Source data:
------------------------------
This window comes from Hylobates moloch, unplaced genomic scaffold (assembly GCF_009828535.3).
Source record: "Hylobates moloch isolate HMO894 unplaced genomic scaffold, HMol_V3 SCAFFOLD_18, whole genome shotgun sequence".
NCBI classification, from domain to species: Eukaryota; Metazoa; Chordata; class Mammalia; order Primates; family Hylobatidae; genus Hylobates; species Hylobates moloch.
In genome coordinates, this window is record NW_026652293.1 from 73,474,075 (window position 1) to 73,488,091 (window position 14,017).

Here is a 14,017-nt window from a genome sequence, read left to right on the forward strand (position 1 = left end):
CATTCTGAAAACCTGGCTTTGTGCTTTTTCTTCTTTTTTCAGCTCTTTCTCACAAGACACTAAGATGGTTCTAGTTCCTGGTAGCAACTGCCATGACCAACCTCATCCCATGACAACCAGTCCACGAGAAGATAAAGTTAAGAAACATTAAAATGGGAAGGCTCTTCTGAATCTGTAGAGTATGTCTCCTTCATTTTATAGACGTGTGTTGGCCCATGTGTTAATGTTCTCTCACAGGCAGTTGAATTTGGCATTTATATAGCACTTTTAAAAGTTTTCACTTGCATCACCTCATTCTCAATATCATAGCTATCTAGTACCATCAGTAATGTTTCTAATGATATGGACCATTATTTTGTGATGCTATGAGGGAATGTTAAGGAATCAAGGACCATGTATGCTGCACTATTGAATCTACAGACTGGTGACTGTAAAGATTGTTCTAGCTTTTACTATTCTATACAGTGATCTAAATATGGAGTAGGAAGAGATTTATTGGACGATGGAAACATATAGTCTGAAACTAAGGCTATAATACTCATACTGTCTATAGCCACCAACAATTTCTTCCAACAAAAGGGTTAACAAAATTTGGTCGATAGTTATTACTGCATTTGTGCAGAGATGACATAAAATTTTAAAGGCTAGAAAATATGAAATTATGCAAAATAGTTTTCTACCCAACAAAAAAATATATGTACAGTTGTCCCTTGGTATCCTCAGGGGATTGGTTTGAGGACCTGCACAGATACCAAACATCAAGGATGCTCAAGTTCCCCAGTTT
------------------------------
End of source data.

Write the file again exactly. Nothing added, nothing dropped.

This window comes from Hylobates moloch, unplaced genomic scaffold (assembly GCF_009828535.3).
Source record: "Hylobates moloch isolate HMO894 unplaced genomic scaffold, HMol_V3 SCAFFOLD_18, whole genome shotgun sequence".
NCBI classification, from domain to species: Eukaryota; Metazoa; Chordata; class Mammalia; order Primates; family Hylobatidae; genus Hylobates; species Hylobates moloch.
In genome coordinates, this window is record NW_026652293.1 from 73,474,075 (window position 1) to 73,488,091 (window position 14,017).

Here is a 14,017-nt window from a genome sequence, read left to right on the forward strand (position 1 = left end):
CATTCTGAAAACCTGGCTTTGTGCTTTTTCTTCTTTTTTCAGCTCTTTCTCACAAGACACTAAGATGGTTCTAGTTCCTGGTAGCAACTGCCATGACCAACCTCATCCCATGACAACCAGTCCACGAGAAGATAAAGTTAAGAAACATTAAAATGGGAAGGCTCTTCTGAATCTGTAGAGTATGTCTCCTTCATTTTATAGACGTGTGTTGGCCCATGTGTTAATGTTCTCTCACAGGCAGTTGAATTTGGCATTTATATAGCACTTTTAAAAGTTTTCACTTGCATCACCTCATTCTCAATATCATAGCTATCTAGTACCATCAGTAATGTTTCTAATGATATGGACCATTATTTTGTGATGCTATGAGGGAATGTTAAGGAATCAAGGACCATGTATGCTGCACTATTGAATCTACAGACTGGTGACTGTAAAGATTGTTCTAGCTTTTACTATTCTATACAGTGATCTAAATATGGAGTAGGAAGAGATTTATTGGACGATGGAAACATATAGTCTGAAACTAAGGCTATAATACTCATACTGTCTATAGCCACCAACAATTTCTTCCAACAAAAGGGTTAACAAAATTTGGTCGATAGTTATTACTGCATTTGTGCAGAGATGACATAAAATTTTAAAGGCTAGAAAATATGAAATTATGCAAAATAGTTTTCTACCCAACAAAAAAATATATGTACAGTTGTCCCTTGGTATCCTCAGGGGATTGGTTTGAGGACCTGCACAGATACCAAACATCAAGGATGCTCAAGTTCCCCAGTTT